Role of chief scientific adviser at European Commission scrapped
The job ceased to exist at the end of October 2014 when José Manuel Barroso’s term of office as EU commissioner came to an end.
Source: Friend of Europe / Wikimedia Commons
The role of the chief scientific adviser at the European Commission has been scrapped.
The job — which was held by former chief scientific adviser to Scotland Anne Glover — ceased to exist at the end of October 2014 when the term of office of the then European Union commissioner José Manuel Barroso came to an end.
The Royal Pharmaceutical Society’s chief scientist Jayne Lawrence described the discontinuation of the post as deeply disappointing. “The provision of independent, expert, evidence-based advice on science is essential to effective, informed decision-making,” she says. “This outcome is damaging to the place of such advice in Europe.”
His successor Jean-Claude Juncker has yet to decide how that advice will be delivered to the European Commission in future.
Glover’s departure follows a row earlier this year over the future of the role, which was described as unaccountable, un-transparent and controversial by nine environmental groups and non-government agencies, including Greenpeace.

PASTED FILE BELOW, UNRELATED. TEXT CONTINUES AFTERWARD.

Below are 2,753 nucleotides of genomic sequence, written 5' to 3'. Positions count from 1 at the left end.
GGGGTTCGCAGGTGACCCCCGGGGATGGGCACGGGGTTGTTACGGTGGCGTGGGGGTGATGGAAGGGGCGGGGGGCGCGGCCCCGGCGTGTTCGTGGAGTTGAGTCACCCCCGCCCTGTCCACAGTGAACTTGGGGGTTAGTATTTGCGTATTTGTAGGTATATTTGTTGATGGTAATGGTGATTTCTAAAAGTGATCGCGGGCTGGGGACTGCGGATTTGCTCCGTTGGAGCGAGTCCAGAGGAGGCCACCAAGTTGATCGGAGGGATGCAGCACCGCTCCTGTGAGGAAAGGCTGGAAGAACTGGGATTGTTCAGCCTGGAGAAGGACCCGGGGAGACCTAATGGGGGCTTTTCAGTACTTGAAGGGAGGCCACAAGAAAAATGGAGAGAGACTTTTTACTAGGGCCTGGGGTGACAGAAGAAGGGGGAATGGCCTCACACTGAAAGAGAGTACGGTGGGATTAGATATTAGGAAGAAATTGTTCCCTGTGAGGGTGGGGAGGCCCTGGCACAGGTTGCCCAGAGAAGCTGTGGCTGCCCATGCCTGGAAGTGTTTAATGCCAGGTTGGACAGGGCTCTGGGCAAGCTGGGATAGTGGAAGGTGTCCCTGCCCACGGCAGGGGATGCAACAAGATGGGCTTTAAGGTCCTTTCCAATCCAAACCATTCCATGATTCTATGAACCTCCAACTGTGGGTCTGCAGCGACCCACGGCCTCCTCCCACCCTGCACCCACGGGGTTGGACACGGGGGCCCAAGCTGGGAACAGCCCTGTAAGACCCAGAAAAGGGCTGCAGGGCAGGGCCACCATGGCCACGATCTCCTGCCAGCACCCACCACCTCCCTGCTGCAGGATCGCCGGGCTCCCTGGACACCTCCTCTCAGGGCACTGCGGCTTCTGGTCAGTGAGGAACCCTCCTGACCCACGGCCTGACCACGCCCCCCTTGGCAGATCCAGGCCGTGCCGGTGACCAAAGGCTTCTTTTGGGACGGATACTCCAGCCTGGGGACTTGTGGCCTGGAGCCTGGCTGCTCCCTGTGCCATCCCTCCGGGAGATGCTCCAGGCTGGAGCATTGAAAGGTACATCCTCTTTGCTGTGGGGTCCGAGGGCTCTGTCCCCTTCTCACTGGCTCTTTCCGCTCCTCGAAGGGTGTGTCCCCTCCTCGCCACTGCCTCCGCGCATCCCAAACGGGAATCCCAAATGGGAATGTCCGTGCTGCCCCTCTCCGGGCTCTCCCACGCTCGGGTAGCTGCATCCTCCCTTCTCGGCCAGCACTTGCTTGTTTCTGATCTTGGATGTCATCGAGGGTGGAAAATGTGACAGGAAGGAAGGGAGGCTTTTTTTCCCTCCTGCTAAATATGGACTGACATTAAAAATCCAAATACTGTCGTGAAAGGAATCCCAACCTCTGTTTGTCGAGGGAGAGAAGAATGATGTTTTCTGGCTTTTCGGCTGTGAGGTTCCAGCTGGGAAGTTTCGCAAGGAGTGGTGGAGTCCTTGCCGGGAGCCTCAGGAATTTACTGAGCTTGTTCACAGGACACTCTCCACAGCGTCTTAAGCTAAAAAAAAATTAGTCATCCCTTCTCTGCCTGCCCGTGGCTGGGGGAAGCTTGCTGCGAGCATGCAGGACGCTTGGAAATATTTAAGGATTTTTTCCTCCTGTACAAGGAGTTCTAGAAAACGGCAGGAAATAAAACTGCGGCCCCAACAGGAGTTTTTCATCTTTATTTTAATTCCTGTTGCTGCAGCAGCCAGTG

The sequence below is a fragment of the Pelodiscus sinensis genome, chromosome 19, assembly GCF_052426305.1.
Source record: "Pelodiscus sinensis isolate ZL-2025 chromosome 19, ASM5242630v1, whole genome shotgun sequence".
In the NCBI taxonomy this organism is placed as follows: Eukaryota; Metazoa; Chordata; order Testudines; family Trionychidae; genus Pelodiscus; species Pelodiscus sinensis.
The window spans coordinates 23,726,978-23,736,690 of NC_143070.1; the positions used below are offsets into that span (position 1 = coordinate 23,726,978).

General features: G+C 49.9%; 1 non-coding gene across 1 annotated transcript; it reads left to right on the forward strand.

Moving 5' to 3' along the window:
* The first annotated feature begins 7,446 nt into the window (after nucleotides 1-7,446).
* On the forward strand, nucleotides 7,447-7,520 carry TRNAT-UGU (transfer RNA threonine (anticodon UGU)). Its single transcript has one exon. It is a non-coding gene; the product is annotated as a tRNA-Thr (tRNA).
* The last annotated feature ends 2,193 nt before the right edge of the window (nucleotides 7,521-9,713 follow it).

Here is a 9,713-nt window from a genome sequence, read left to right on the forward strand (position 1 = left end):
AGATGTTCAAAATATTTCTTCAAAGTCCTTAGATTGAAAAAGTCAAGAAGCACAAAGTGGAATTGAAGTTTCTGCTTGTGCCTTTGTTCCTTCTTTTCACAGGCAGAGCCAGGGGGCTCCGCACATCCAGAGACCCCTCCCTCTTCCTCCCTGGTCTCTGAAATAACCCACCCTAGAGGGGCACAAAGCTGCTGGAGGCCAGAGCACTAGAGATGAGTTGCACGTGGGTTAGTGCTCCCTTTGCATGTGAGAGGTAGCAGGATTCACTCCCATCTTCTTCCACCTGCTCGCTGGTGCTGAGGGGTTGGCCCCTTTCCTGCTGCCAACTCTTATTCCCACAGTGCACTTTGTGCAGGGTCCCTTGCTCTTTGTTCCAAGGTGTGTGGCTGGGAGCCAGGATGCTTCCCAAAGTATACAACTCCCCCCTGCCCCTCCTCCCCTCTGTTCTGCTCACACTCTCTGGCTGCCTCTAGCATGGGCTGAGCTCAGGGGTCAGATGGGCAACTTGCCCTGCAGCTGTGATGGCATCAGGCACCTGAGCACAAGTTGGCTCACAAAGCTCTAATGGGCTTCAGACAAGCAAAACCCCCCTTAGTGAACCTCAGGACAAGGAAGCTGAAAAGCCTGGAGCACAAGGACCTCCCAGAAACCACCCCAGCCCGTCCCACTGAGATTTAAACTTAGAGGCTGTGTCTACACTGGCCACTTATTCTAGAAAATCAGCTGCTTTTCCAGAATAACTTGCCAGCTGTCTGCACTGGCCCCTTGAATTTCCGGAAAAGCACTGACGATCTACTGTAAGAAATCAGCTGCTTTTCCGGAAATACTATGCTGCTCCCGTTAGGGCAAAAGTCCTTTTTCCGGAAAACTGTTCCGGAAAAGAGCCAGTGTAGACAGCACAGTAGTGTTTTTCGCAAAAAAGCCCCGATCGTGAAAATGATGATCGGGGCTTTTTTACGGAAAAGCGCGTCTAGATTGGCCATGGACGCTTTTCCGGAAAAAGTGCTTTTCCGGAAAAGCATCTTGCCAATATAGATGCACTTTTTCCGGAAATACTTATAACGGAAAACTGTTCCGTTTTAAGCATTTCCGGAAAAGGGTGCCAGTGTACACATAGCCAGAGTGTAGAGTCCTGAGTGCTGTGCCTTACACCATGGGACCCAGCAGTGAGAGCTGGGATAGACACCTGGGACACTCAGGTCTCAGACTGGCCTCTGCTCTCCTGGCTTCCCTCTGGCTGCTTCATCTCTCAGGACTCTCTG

They wrote to Juncker in July 2014 urging him to scrap the post after Glover spoke out in favour of genetically modified crops – a view they said was at odds with the opinion of other scientists.
The letter triggered a backlash from other European scientists who asked Juncker to maintain the post.
A spokesperson for the European Commission says the position of chief scientific officer automatically came to an end when Barroso’s term finished because he had created the role during his period in office.
“President Juncker believes in independent scientific advice,” she says. “He has not yet decided how to institutionalise this independent scientific advice. Unless President Juncker decides to re-introduce the post of chief scientific adviser, there is no replacement. Such a decision has not been taken at this stage.”
Glover held the role since it was created in 2012 in order to strengthen scientific advice and evidence-based policy in Europe. She is due to leave the European Commission at the end of January 2015 and until then she will work in the European Political Strategy Centre.
Citation: The Pharmaceutical Journal DOI: 10.1211/PJ.2014.20067189
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